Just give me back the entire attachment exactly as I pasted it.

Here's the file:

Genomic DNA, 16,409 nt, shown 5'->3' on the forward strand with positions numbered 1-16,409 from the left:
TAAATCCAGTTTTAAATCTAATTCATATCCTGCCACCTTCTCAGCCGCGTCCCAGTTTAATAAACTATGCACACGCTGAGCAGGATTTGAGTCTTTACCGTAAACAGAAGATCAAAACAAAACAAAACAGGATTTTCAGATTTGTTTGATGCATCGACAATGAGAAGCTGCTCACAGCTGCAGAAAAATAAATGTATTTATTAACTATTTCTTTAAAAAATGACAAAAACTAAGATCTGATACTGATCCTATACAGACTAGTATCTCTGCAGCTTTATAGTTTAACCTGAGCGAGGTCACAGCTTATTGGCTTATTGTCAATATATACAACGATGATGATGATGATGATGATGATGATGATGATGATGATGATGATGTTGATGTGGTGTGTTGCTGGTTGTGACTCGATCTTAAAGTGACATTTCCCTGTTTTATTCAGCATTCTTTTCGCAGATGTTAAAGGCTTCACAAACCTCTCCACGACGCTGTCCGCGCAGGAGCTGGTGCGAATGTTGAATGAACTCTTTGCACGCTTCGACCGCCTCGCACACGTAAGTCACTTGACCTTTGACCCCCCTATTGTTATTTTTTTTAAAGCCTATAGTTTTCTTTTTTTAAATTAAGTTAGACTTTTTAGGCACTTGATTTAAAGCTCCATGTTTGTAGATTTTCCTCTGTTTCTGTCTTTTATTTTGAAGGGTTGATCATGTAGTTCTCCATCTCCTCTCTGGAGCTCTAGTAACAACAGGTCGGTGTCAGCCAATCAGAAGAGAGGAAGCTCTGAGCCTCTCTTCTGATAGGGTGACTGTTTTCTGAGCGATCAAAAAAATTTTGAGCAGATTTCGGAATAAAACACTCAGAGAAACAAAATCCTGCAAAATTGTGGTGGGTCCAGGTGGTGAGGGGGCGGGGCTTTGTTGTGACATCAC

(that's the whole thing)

Genomic DNA, 16,409 nt, shown 5'->3' on the forward strand with positions numbered 1-16,409 from the left:
TAAATCCAGTTTTAAATCTAATTCATATCCTGCCACCTTCTCAGCCGCGTCCCAGTTTAATAAACTATGCACACGCTGAGCAGGATTTGAGTCTTTACCGTAAACAGAAGATCAAAACAAAACAAAACAGGATTTTCAGATTTGTTTGATGCATCGACAATGAGAAGCTGCTCACAGCTGCAGAAAAATAAATGTATTTATTAACTATTTCTTTAAAAAATGACAAAAACTAAGATCTGATACTGATCCTATACAGACTAGTATCTCTGCAGCTTTATAGTTTAACCTGAGCGAGGTCACAGCTTATTGGCTTATTGTCAATATATACAACGATGATGATGATGATGATGATGATGATGATGATGATGATGATGATGTTGATGTGGTGTGTTGCTGGTTGTGACTCGATCTTAAAGTGACATTTCCCTGTTTTATTCAGCATTCTTTTCGCAGATGTTAAAGGCTTCACAAACCTCTCCACGACGCTGTCCGCGCAGGAGCTGGTGCGAATGTTGAATGAACTCTTTGCACGCTTCGACCGCCTCGCACACGTAAGTCACTTGACCTTTGACCCCCCTATTGTTATTTTTTTTAAAGCCTATAGTTTTCTTTTTTTAAATTAAGTTAGACTTTTTAGGCACTTGATTTAAAGCTCCATGTTTGTAGATTTTCCTCTGTTTCTGTCTTTTATTTTGAAGGGTTGATCATGTAGTTCTCCATCTCCTCTCTGGAGCTCTAGTAACAACAGGTCGGTGTCAGCCAATCAGAAGAGAGGAAGCTCTGAGCCTCTCTTCTGATAGGGTGACTGTTTTCTGAGCGATCAAAAAAATTTTGAGCAGATTTCGGAATAAAACACTCAGAGAAACAAAATCCTGCAAAATTGTGGTGGGTCCAGGTGGTGAGGGGGCGGGGCTTTGTTGTGACATCAC